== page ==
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So, what causes these allergy symptoms? Surprisingly enough, the most common allergy triggers for pets is not environmental triggers, or even food triggers, it’s fleas. Yep. Fleas. In South Carolina dogs can have a flea problem year round!
The hierarchy of pet allergen triggers goes something like this:
Be sure your dog is on a safe Flea Preventative from your vet year round, then start a journal and create an attack plan. Starting a pet journal will help you identify allergen triggers so that you can discuss them with your vet. Note all the symptoms, when they appear, and note other facts about the day. Did you take a walk? What time was it? Note the month, day, and time. Did you change floor cleaning chemicals? How about laundry detergent? Did Fido roll in the new plants? Did you give Fifi a piece of chicken from your lunch? Keeping a journal will help you notate and look for patterns that will help you identify your pet’s allergen triggers.
Thankfully, in today’s busy world, most people don’t even have to keep one long. When you commit to watching your pet’s interactions in the world, you may discover the trigger or triggers in as little as a few days to a week!
Killed the fleas? Still have issues? Refer to your journal. Has Fifi had these symptoms year-round or did they just start? Look for patterns when you expose your pet to various situations.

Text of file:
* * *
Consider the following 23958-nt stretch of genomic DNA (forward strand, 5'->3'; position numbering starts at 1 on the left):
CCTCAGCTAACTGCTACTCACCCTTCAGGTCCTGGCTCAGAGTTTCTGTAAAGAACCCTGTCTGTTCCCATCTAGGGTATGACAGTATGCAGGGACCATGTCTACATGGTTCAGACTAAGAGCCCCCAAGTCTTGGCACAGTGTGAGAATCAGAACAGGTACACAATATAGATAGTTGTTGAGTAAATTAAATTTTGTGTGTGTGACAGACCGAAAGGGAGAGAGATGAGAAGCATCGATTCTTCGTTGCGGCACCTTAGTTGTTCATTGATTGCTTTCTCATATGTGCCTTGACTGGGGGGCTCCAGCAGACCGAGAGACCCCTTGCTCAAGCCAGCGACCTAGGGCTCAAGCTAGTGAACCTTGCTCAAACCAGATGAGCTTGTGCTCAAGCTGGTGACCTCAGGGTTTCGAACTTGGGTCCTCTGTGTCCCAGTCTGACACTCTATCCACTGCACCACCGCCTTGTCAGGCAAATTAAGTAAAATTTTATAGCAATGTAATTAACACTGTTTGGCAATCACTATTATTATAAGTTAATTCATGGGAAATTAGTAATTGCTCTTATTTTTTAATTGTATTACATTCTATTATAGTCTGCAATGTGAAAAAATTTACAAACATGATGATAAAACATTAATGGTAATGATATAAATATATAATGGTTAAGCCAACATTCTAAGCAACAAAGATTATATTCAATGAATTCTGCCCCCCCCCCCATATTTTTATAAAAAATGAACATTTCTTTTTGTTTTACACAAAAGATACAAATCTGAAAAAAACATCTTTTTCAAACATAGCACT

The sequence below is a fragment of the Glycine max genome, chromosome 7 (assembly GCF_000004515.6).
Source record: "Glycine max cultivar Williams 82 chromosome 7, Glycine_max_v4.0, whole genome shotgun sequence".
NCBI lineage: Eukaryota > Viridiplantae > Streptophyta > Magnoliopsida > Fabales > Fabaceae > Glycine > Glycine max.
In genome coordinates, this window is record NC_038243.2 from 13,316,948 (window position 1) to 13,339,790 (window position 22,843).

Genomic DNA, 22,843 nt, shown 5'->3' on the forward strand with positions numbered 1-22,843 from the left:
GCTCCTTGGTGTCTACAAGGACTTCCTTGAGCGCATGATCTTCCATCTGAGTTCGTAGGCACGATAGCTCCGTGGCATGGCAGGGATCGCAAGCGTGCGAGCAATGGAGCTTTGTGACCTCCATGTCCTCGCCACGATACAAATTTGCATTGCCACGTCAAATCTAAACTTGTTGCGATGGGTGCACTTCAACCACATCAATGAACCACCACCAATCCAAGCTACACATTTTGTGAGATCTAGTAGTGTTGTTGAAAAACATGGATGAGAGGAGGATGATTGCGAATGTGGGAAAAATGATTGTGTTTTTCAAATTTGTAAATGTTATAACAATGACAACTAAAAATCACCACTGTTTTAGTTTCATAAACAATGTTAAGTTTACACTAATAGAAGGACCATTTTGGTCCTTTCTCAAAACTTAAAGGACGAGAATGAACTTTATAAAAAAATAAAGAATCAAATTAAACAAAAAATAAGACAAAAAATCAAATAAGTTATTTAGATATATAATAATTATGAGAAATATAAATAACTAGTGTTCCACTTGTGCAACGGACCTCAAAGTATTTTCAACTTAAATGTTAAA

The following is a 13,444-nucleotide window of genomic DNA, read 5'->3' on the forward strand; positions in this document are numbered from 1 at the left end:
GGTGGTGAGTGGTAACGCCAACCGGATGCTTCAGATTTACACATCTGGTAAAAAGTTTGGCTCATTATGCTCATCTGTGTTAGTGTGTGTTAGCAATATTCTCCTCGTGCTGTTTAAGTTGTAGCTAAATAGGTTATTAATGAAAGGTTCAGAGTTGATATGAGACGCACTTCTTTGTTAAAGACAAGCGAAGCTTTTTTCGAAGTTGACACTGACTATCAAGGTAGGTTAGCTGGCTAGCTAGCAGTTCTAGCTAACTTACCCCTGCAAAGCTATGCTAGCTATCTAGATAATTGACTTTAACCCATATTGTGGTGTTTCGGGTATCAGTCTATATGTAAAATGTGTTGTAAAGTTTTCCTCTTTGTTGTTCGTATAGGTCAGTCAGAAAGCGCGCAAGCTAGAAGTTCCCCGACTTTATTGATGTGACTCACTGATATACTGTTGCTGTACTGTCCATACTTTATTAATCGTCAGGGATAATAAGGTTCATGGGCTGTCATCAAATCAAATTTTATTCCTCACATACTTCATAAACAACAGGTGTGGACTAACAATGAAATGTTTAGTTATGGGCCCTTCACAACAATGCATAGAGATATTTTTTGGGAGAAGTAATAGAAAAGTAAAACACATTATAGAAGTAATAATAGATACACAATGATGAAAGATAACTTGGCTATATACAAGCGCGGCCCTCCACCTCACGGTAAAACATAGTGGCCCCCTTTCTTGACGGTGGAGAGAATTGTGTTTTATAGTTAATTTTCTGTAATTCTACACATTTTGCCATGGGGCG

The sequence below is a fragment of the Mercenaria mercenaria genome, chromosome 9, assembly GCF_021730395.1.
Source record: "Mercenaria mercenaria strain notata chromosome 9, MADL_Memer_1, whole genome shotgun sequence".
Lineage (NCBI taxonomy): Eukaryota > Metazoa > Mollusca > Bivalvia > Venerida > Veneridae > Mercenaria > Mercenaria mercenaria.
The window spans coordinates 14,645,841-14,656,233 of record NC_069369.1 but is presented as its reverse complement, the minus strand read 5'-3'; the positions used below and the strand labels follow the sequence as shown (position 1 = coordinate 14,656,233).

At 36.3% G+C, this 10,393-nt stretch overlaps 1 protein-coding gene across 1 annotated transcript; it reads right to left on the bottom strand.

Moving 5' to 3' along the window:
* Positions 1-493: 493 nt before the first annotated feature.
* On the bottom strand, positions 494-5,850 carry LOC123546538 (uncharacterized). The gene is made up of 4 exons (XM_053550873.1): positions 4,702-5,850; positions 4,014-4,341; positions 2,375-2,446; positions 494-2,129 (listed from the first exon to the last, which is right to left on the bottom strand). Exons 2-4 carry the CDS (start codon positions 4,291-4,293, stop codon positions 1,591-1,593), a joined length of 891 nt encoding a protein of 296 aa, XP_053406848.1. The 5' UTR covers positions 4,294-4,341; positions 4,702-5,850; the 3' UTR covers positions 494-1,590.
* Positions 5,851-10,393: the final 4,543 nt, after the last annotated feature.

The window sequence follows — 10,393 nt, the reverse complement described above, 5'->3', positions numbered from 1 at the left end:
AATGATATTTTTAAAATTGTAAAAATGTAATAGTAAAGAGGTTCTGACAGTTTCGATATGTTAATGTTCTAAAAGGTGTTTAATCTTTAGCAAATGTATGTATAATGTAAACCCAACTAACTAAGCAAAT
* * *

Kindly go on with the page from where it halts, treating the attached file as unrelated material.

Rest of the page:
As far as treatment options, some pets are affected by grass and pollen levels, especially those smaller breeds closer to ground.
Food allergens tend to be the least likely cause of pet allergies for most pets, however, for a pet suffering from multiple allergens (food and environmental, or food and fleas), reducing the amount of exposure to allergens will bring much-needed relief.
The most common pet food grain allergens are:
As these common grains contribute to a lot of allergy symptoms in pets, it’s no wonder why so many folks have hopped on the “grain free food” wagon. While meat should always be the first ingredient in any dry commercial pet food, low-allergen whole grains can be beneficial to dogs, serving as prebiotics (or food) for the probiotic bacteria that grow and thrive in the digestion tract. So, unless your pet has severe grain allergies, I always recommend to switch to a low-allergen grain source, like rice, pearled millet, or oatmeal, which we use in our recipes.
If you have successfully gotten rid of corn, wheat, and soy from your pet’s food AND TREATS (don’t forget those!), and Fido is still itchy, try changing protein sources. Chicken and beef are common protein allergens in dogs. Switching to a fish or fowl-based protein may bring relief. Our Cold Water Recipe and Grizzly Salmon Oil is a great go to recipe for itchy dogs.
With any food or dietary changes, make sure to transition your pet to the new food gradually, over the course of one week. Generally, when switching to a better quality food, you may see some results in your pet’s overall health and appearance in as little as one week. Look for full results after a 2-3 months.